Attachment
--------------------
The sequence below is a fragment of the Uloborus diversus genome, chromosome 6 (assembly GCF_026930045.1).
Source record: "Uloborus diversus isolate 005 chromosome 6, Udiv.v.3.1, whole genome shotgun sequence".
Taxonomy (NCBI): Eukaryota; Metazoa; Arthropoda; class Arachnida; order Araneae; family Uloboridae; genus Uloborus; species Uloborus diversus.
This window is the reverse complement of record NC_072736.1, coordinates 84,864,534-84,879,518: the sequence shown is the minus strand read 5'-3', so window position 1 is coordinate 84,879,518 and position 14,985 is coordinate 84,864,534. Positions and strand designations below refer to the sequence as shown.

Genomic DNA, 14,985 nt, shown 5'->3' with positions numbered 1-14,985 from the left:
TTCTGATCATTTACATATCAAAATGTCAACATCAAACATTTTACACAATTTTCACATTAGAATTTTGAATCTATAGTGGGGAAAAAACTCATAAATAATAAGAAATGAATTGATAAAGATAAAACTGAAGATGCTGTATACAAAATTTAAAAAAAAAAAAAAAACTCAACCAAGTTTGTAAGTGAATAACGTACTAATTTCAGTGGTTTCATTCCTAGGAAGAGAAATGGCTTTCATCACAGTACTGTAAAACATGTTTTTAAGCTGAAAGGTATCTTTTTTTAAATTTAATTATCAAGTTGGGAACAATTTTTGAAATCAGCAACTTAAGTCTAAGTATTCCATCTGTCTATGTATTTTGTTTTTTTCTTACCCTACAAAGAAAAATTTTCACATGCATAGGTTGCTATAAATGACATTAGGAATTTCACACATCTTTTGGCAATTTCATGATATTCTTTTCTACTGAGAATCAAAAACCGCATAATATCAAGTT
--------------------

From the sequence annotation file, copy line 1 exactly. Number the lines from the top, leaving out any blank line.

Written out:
The sequence below is a fragment of the Uloborus diversus genome, chromosome 6 (assembly GCF_026930045.1).